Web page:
Tuesday, August 20, 2013

As, Belgium Revisited

August 20, 2013 - When Bill and I went to As and Opglabbeek in Belgium three and a half years ago to see the place where Dad had bailed out of his plane, I wasn’t sure if I’d ever get back. But I did and my daughter Holly did too. An old friend of mine from the 1950s in Echternach, Luxembourg and his wife were our hosts during our wonderful visit back in time. Jemp Friedrich and Lony Hansen drove us to the Mardaga on Monday, August 5, 2013 where we met our old friend Karel. Jemp told us that my Dad was his first hero – how about that! He said that Dad didn’t say very much about his being wounded and shot down but I guess that was enough for a teenager who had read all about the Spitfire pilots.

We walked in the hotel and there was the plaque that my cousin John had designed and had made hanging on the wall in the lobby. And Karel had arranged to have two pieces of the plane framed to hang beside the plaque. It was quite moving to see it again.
 
 

We met Karel who took us to all the spots – Y32-Ophoven airfield, the school where the officers and pilots stayed and where the hospital was that treated the wound in Dad’s right arm. And then we went up behind the Mardaga to see the crash site of Dad’s Spitfire. I had seen the area very briefly in the winter of 2010 and did not walk in but did this time. I felt kind of odd and awed by it. There’s nothing to see on the ground. There are trees now, there weren’t any back then. It’s very peaceful now. 
 
 

We all went out to supper as the Mardaga’s restaurant was closed on Mondays. Karel told us that his and William’s book on the war will be coming out in 2016. They are finishing up some interviews and the mayor has most generously agreed to pay for the publishing. This book was started, in part, as a result of our visit three years ago. People have just now started talking about what happened in their community all those years ago.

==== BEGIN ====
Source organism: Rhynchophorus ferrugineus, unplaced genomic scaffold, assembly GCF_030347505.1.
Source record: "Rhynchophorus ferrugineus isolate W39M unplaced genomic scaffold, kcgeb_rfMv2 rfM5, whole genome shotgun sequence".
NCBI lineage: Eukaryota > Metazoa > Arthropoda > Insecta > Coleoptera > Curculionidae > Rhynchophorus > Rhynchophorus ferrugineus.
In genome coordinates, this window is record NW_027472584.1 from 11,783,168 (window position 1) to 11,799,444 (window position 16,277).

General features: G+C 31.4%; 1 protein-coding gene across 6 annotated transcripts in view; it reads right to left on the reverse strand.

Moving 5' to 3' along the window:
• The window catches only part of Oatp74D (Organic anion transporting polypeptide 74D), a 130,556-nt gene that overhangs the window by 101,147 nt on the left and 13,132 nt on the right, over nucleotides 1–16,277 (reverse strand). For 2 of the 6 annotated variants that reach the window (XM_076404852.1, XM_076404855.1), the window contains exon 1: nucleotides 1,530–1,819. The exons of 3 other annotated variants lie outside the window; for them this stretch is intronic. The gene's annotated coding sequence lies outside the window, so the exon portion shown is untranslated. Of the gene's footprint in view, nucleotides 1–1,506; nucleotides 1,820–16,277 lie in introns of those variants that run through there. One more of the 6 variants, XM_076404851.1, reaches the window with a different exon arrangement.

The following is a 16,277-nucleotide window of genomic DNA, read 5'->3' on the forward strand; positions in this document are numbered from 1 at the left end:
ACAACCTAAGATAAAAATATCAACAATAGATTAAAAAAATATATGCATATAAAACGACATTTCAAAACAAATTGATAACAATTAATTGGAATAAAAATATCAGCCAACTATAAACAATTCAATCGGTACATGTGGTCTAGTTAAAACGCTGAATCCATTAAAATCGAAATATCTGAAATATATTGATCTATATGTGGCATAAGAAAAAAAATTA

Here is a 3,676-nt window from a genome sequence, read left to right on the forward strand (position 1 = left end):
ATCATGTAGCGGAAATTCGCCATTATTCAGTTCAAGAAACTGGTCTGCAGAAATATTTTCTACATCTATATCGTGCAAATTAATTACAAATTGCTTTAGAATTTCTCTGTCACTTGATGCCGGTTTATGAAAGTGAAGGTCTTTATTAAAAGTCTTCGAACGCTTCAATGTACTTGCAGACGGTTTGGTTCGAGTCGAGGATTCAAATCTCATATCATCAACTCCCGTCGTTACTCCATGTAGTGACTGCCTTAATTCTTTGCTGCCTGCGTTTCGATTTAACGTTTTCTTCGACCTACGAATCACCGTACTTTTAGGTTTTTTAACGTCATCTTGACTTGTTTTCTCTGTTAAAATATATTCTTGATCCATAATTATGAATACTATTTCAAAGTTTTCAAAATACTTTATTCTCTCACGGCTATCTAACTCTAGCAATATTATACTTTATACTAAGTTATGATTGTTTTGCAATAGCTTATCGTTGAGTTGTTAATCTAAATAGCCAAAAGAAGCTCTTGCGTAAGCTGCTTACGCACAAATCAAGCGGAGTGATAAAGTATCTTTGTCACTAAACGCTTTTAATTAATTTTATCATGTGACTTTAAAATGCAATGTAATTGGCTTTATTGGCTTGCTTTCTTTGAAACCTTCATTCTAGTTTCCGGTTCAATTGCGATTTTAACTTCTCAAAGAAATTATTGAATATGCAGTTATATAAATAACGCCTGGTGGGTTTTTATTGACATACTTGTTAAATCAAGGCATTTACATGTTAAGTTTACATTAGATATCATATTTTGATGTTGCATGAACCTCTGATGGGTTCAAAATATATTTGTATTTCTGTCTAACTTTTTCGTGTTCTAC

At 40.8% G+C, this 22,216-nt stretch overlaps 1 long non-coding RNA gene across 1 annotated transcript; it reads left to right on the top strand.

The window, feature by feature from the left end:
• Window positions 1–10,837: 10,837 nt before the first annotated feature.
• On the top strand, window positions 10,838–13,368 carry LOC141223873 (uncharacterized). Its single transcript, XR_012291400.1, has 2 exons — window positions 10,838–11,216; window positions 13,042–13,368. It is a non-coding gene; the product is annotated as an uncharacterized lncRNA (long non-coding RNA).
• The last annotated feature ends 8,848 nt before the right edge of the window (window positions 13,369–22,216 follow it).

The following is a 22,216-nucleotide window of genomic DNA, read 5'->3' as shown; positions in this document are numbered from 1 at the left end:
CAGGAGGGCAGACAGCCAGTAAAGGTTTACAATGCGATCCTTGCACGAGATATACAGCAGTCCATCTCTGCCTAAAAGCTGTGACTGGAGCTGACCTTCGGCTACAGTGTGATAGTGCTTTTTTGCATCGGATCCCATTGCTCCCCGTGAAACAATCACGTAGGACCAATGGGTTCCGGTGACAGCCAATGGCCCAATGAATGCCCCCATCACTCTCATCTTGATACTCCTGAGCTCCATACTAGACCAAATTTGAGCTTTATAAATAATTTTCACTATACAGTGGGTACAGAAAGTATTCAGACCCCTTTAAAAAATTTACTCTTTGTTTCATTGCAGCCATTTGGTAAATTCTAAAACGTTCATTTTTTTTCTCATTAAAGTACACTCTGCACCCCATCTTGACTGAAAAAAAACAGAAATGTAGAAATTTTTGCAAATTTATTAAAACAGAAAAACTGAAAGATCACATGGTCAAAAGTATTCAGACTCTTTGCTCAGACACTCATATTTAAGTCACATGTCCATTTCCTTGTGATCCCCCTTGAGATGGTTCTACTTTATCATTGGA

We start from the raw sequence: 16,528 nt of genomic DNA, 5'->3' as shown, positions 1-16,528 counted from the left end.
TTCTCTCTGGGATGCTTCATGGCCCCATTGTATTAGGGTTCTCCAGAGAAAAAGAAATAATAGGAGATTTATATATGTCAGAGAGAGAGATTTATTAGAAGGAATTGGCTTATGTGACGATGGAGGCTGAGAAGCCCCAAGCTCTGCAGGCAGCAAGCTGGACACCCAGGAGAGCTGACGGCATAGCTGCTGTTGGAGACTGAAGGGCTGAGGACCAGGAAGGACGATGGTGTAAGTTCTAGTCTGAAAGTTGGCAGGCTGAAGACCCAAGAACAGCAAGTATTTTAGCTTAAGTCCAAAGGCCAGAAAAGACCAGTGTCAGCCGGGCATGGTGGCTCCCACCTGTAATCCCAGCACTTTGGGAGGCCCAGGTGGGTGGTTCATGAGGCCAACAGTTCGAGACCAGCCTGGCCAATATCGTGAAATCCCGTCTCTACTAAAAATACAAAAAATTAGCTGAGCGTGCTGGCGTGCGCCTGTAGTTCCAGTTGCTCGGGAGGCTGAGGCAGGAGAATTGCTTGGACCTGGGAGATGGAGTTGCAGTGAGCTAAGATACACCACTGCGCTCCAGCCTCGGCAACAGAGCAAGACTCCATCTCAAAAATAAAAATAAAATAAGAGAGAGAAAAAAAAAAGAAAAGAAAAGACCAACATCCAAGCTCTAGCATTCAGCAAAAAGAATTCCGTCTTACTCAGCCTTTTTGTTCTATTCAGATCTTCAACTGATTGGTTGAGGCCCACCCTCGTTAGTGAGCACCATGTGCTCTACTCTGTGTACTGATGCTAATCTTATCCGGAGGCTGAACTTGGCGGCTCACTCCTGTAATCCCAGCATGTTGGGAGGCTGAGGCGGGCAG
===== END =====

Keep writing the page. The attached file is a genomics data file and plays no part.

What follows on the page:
Since Lony and Jemp had not heard all the details that Karel had been sending to us, they asked lots of questions and it was good to hear it all again.
 
 

Karel had brought 3 pieces of the plane with him for me to take home. There is a pump, an exploded piece of ammo and a piece of aluminum which could have come from the body or the wing. I will be bringing these back to Canada.
 


 

There are not enough words to thank Karel and all the other people who have helped me and my family understand and know more about who our Dad was in a vital part of his life.

And for those who might be interested in this 2013 trip to Europe, please go to http://2013anne.blogspot.ca/.

Sunday, June 24, 2012

First Flight of Phil's Model - June 23, 2012

Dad's model Spitfire took flight! While it wasn't a total success, it flew long enough for those of us on the ground to cheer. I am putting in the comments below that came after Gord sent out the video. Rob edited the video somewhat as well.

It looks like the video will have to go on YouTube and here's the link to the edited version - http://youtu.be/fKDs_0E0nTI. And here is the unedited version - http://youtu.be/HkjV5DFPdTc. You'll have to copy and paste the links.

Here's the first message that came from Gord - "The good news is the plane flew, the bad news is the crash into the trees. One of the aileron linkages let go, and Brian could not recover - he's an excellent pilot. The video isn't great but you get the idea. And for full disclosure, I'm sending a picture of the wing damage. There wasn't much other damage, as the trees broke the fall a bit. I'll take some time to let this all settle in before I decide what to do next. Gord"



From Cousin David Hall - "Never mind, Gord. just to see it in the air was wonderful after all that work and testing. And you might reference your Dad's flight log, after all the flying he had done, when taking off for Belgium in late 1944, he 'pranged' his Spitfire. Now, for me a little considered part of of warfare has always been the mechanical failures-things wear out and break or don't perform as expected. One has to weave all that into the experience. And it makes it more real. Hell, if it was easy, everyone would do it. You are still da man for pursuing this. David"

From me - "It was wonderful to see it take off and listen to it. Congratulations for getting this plane so far along. And thanks to Brian for all his assistance. Love, Anne"

From sister Louise - "Oh SHIT is right! Too bad but hey- you will fly again, Gord!
Weese"